The Greek neo-Nazi party, Golden Dawn, is believed to have set up a cell in Nuremberg, the German city that gave its name to the Nazis’ antisemitic Nuremberg Laws.
A Bavarian office for the protection of the constitution told the Guardian that Golden Dawn was also cultivating a “network of neo-Nazi contacts” in the federal state. This was denied by the Greek party.
A statement released by the Federation of Greek Communities in Germany called the cell’s existence an “insult” and a “disgrace”, adding that it did not believe the choice of Nuremberg had been coincidental.
Nuremberg played an important role in the functioning of Nazi Germany. It was the site of mass rallies before the war and where the Reichstag was convened to pass the laws revoking citizenship for German Jews.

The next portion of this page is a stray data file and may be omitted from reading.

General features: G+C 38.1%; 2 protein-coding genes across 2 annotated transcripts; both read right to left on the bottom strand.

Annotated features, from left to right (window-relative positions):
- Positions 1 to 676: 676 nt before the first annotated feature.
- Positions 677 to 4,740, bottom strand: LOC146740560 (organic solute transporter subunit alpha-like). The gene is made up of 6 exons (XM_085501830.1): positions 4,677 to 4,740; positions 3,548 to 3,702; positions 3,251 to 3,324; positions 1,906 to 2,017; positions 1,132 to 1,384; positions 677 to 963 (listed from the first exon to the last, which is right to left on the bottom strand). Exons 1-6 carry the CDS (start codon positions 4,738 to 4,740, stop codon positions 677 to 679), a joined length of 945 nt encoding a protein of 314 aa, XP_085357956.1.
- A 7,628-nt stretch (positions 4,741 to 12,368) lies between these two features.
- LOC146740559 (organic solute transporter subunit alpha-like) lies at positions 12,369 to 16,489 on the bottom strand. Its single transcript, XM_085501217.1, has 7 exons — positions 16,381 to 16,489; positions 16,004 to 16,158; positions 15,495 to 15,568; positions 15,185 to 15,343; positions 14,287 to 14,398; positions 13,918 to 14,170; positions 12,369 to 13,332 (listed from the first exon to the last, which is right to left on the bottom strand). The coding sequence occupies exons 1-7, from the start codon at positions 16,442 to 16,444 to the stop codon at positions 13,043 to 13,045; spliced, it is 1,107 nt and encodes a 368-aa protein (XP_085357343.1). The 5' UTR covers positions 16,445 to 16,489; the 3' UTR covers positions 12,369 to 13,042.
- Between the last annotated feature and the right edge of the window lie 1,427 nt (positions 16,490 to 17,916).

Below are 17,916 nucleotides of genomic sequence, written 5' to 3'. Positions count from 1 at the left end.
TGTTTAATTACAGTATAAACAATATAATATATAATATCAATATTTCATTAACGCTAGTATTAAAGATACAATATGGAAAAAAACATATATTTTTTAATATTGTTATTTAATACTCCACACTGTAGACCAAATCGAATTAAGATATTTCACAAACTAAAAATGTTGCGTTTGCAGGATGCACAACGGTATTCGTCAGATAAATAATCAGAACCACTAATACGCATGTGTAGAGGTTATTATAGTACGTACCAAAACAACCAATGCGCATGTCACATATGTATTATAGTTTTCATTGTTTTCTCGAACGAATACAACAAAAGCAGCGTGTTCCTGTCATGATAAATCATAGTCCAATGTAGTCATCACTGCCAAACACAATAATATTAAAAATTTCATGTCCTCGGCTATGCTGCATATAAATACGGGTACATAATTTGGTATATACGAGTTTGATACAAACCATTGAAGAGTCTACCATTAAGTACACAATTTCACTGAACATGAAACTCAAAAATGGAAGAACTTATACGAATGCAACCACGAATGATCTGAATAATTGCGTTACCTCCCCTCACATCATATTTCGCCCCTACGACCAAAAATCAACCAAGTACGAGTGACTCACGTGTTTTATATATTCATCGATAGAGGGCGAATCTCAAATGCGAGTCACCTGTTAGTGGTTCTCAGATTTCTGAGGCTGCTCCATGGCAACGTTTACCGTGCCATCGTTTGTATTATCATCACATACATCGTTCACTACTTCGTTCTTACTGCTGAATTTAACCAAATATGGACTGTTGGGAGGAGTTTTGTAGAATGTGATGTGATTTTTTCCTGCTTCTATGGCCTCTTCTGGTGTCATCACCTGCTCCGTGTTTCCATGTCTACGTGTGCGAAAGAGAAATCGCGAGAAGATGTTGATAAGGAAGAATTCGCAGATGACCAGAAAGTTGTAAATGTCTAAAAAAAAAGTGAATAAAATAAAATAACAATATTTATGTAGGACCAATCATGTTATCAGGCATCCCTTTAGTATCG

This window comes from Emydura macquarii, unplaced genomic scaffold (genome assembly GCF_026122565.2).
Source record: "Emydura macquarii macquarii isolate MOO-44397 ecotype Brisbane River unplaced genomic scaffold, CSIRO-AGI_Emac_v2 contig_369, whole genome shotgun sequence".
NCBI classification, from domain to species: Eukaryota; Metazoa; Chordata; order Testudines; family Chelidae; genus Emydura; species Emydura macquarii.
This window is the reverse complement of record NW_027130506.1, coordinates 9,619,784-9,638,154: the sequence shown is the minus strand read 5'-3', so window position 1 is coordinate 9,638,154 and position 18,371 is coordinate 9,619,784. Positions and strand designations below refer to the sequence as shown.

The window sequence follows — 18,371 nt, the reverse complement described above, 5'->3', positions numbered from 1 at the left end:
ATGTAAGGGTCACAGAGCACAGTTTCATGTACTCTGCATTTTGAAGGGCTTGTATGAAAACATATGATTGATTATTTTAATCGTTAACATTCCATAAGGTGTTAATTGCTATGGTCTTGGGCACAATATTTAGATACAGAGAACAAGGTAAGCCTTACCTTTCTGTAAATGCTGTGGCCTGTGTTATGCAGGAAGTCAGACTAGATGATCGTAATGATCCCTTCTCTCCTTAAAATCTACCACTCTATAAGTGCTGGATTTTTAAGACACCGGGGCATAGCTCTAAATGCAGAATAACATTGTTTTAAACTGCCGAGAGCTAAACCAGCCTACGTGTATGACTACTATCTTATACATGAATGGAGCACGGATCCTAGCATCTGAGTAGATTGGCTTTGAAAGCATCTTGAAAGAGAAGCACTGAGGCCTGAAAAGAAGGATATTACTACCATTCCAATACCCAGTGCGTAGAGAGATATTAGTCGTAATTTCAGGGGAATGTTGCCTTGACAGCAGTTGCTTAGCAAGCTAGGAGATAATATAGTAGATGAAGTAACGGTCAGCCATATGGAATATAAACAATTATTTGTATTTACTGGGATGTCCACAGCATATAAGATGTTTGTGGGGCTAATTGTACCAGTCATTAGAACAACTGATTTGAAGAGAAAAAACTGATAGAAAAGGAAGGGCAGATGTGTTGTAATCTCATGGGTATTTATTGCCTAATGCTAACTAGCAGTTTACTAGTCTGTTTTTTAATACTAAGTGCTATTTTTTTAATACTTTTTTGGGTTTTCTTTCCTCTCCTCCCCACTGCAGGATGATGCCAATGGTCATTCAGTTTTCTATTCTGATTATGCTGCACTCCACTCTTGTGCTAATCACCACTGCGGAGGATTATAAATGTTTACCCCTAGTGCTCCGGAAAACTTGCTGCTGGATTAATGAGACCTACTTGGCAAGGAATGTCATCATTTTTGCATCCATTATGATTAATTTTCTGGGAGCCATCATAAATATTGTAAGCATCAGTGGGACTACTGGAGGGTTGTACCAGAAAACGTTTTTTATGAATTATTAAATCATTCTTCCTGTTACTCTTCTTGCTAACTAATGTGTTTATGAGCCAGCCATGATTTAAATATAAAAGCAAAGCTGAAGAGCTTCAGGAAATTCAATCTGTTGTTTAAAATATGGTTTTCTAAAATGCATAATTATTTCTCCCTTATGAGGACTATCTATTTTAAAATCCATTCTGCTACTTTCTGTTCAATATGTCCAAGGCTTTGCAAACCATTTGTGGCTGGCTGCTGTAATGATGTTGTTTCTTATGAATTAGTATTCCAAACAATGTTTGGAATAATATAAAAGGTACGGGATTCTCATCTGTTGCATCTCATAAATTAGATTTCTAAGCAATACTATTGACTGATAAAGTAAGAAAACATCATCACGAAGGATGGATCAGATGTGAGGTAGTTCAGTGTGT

Golden Dawn said in a statement on its website that there were Golden Dawn groups “not only in Germany” but abroad, including the USA, Canada and Australia.
The news of the spread of the far-right party into Europe comes in the same week as the party’s biggest rally in Greece since the election.
Five thousand Golden Dawn supporters marched past the Turkish and US embassies in Athens last weekend chanting anti-immigration slogans, in a protest billed as a “remembrance rally”. Wearing military fatigues, baseball caps and swastikas, the demonstrators marched under neo-Nazi banners, lit torches and fired flares, independent sources report.
Golden Dawn said the demonstration was organised to commemorate three pilots killed during a Greek dispute with Turkey in 1996.